Ned Colletti Leaving Would Be a Bad Thing for the Dodgers

Resting Bitch Face Ned Colletti

Let’s call this Ned’s resting bitch face, yeah?

We are less than two full days away from when the Dodgers were eliminated from the playoffs and the rumor mill is churning at full force. Probably the most absurd rumor I saw today was something about Puig going to the Cubs, or was it Puig eats seal cubs? Who knows? Regardless, anything about Puig that floats around the twittersphere is almost always ridiculous or not true, unless noted otherwise, then it’s just ridiculous.

The rumor that gained some traction and seemed to have had any kind of legitimacy to it had Ned Colletti on the hot stove. The world’s biggest hack, Bill Plaschke, got the pot stirring when he wrote that the Dodgers were eyeing Tampa Bay GM, Andrew Friedman, to replace Ned Colletti. As the day went on, the boiling pot of bullshit simmered, and we learned that Colletti is probably not going to go anywhere.

While I wouldn’t mind the Dodgers having someone like Friedman as GM, if he, or any other general manager were to replace Colletti, there would likely be changes to the staff as well. More specifically, we would probably see Mattingly heading out the door with Ned and that is a bad thing.

Don Mattingly took over as manager in 2011 after Joe Torre retired. During Torre’s last season as manager, the Dodgers finished 80-82. It was their first losing record in five years. The following season, Mattingly’s first season as manager, the Dodgers finished the regular season 82-79. It obviously wasn’t enough for a playoff berth, but don’t forget that he had to keep the players and the fans focused on the game while the McCourt divorce drama was plastering the headlines. In 2012, the Dodgers finished the season 86-76. Again, it wasn’t enough for a playoff berth, but there was no way the Dodgers were going to stop the red hot Giants of 2012 while Matt Kemp battled injuries. Hell, the fact that the 2012 Dodgers had a winning record with a lineup that had Mark Ellis, Dee Gordon, Luis Cruz, Shane Victorino, and James Loney, should give Donnie some credit. 2013 marked the return to the playoffs for the Dodgers. Though, at the beginning of the season, you wouldn’t have believed it, even if you were Don Mattingly. After an ugly start to 2013, the Dodgers went on a historic tear and went 42-8 from June 22 to August 17. Again, Mattingly showed his ability to keep the team’s focus on the field rather than on him. The Dodgers finished 92-70, won their first division title since 2009, and advanced to the NLCS since that same year. Their playoff run ended thanks to the Cardinals. Finally, during this last season, 2014, the Dodgers finished the regular season 94-68, their best record since 2009 (95-67). Beyond managing the Dodgers to a second consecutive NL West Division title and a second playoff appearance (that ended thanks to the Cardinals), Mattingly had to deal with an outfield logjam, an ego stricken Matt Kemp, a rotating cast of subpar pitchers, and a hodgepodge of could’a-been utility infielders. I doubt there could have been a more effective manager at the helm than Mattingly. In fact, according to various reports, Mattingly was responsible for calming down Matt Kemp, as well as helping both Kemp and Ethier transition into their roles in right field and the bench, respectively.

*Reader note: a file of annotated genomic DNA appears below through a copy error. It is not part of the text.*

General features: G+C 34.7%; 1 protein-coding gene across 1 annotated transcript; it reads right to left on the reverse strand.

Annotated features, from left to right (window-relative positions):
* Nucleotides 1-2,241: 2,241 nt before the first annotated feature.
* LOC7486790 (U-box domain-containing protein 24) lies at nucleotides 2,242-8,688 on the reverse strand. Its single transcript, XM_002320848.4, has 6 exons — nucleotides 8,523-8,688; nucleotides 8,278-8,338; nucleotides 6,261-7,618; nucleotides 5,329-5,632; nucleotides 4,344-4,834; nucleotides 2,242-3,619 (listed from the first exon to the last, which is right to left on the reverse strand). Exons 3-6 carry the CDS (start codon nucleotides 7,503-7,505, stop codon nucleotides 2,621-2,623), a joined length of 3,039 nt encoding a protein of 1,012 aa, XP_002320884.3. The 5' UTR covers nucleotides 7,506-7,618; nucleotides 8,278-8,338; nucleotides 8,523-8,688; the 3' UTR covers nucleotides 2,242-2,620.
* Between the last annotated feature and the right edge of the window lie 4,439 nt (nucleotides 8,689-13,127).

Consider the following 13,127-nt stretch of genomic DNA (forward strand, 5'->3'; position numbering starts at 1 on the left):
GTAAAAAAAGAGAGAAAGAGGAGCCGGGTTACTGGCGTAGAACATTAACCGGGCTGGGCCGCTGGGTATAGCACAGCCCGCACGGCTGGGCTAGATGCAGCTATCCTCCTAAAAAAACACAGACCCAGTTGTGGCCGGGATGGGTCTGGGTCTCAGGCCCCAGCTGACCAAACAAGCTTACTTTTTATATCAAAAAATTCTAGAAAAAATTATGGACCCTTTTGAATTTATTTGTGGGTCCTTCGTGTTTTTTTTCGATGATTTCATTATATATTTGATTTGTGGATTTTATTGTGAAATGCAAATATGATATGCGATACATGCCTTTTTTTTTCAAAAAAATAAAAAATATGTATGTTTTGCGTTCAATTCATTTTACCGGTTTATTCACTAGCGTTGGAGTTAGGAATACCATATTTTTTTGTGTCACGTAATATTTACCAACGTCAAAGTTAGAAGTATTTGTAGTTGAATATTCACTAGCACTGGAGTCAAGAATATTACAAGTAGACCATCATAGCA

Although the Dodgers have not been able to get beyond the Cardinals in the playoffs, Mattingly has done a fantastic job managing the team. His in-game strategy is definitely a blemish on his tenure as manager, though, the questionable calls that he has made are decisions that would have been made by any other manager. In spite of these calls, the Dodgers have consistently improved their regular season record while under his leadership. The fact remains that he runs a tight clubhouse. Despite the comments and tantrums from players every now and then, his stewardship is something that has never come into question. That is a far stronger asset to look at.

As much as the Dodgers would benefit from gaining a new general manager, the risk of losing Mattingly in the process would do more harm than good.

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